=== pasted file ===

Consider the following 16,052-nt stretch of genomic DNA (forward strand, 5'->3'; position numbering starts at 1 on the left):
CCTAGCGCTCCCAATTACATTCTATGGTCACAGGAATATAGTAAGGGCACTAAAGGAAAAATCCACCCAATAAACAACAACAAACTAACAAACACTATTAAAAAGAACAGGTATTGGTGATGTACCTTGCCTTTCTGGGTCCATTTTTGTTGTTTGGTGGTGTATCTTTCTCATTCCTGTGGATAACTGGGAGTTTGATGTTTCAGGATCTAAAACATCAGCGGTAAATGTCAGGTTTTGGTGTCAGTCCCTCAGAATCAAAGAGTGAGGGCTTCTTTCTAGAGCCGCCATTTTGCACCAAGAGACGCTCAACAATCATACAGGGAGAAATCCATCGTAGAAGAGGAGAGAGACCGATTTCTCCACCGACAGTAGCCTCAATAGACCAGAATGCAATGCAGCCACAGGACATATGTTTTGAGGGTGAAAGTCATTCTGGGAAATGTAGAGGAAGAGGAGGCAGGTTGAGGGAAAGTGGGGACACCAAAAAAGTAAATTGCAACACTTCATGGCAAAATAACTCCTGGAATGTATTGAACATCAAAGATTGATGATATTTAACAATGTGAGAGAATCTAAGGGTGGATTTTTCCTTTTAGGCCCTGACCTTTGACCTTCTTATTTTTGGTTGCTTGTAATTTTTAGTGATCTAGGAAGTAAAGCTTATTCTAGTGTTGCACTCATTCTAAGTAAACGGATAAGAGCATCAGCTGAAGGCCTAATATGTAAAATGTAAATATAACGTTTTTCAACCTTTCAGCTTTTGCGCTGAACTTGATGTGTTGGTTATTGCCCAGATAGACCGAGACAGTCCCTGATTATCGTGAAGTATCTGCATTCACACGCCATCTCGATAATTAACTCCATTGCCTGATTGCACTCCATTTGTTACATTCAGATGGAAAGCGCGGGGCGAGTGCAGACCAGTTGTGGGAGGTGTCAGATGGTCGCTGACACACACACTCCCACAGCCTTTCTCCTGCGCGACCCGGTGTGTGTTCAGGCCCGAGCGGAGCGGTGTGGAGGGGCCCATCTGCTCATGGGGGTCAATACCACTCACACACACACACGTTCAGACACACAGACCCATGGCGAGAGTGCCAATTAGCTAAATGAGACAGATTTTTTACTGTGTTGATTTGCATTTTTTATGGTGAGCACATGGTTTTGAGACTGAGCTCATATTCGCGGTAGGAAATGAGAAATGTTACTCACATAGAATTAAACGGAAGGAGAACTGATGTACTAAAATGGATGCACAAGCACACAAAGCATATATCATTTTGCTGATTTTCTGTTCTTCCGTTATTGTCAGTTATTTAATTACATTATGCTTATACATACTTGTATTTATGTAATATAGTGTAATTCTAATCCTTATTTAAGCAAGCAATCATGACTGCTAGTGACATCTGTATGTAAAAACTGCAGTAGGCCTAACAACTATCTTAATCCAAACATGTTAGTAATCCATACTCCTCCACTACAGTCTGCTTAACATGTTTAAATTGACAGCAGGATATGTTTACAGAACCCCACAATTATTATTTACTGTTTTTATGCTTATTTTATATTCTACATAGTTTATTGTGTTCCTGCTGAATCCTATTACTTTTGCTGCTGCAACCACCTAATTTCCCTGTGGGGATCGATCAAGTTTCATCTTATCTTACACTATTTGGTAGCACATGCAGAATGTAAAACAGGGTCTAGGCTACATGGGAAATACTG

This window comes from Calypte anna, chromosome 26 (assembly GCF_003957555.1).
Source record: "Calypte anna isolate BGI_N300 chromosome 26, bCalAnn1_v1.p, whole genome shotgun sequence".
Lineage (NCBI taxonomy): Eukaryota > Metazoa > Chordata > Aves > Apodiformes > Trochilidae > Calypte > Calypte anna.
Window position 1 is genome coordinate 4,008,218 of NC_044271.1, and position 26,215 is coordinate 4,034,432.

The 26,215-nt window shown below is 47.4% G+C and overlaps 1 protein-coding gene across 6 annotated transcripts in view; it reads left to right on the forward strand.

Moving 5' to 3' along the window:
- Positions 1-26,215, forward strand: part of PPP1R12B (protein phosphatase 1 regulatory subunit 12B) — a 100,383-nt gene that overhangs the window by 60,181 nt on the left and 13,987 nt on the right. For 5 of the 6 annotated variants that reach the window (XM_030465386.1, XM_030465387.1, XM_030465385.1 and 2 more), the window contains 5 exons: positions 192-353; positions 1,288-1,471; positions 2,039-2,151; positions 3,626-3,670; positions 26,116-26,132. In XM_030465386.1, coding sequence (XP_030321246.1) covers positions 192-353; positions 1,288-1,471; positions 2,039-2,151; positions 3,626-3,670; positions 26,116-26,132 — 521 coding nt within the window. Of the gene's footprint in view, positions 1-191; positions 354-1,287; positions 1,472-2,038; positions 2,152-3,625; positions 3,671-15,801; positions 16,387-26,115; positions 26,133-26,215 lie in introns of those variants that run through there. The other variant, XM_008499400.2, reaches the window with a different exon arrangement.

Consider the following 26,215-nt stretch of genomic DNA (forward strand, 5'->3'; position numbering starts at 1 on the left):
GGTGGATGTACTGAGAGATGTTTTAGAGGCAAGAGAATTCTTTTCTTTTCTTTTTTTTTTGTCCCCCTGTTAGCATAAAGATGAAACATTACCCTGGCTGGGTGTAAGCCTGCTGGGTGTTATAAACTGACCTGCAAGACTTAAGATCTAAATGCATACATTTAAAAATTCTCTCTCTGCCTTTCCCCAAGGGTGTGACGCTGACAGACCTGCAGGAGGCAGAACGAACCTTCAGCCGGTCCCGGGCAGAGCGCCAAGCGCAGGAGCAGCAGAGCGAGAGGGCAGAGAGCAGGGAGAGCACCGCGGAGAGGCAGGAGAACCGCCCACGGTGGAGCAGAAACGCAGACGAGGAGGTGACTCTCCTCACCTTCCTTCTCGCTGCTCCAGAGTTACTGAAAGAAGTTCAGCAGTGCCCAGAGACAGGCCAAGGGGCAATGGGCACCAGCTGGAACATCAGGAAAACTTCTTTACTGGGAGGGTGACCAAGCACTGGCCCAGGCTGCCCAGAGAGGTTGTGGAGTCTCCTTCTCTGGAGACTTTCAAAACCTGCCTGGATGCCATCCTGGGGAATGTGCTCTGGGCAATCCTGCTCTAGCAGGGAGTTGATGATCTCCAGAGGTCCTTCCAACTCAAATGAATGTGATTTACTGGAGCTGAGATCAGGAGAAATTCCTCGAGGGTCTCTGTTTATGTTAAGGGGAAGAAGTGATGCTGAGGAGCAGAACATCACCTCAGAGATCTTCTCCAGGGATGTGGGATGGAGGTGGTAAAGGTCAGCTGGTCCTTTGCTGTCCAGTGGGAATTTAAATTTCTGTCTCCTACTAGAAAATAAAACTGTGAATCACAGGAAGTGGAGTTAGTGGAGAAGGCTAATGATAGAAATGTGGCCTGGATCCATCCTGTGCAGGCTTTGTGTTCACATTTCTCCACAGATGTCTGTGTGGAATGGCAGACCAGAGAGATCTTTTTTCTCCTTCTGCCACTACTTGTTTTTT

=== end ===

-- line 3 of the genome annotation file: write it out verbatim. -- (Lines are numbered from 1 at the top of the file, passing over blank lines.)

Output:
This window comes from Calypte anna, chromosome 26 (assembly GCF_003957555.1).